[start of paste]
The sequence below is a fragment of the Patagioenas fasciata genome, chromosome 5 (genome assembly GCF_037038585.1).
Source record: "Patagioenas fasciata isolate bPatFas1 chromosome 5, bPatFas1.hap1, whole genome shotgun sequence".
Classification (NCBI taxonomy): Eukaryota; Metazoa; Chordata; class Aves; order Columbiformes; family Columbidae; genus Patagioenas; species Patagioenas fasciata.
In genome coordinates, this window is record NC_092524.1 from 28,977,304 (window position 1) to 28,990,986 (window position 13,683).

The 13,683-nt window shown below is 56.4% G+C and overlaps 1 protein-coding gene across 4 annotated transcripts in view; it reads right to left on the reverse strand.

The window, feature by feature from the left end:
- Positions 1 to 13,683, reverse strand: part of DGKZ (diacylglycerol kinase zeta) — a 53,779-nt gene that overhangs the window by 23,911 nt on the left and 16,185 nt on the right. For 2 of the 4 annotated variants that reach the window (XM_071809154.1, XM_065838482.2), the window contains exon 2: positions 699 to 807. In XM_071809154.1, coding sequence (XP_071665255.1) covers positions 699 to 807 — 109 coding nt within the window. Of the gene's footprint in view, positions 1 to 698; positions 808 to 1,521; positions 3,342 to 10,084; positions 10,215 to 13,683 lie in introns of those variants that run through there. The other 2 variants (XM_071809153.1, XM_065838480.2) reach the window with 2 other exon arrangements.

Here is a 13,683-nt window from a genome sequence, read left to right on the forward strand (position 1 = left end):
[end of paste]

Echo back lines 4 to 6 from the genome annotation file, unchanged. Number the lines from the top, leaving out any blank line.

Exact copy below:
In genome coordinates, this window is record NC_092524.1 from 28,977,304 (window position 1) to 28,990,986 (window position 13,683).

The 13,683-nt window shown below is 56.4% G+C and overlaps 1 protein-coding gene across 4 annotated transcripts in view; it reads right to left on the reverse strand.

The window, feature by feature from the left end: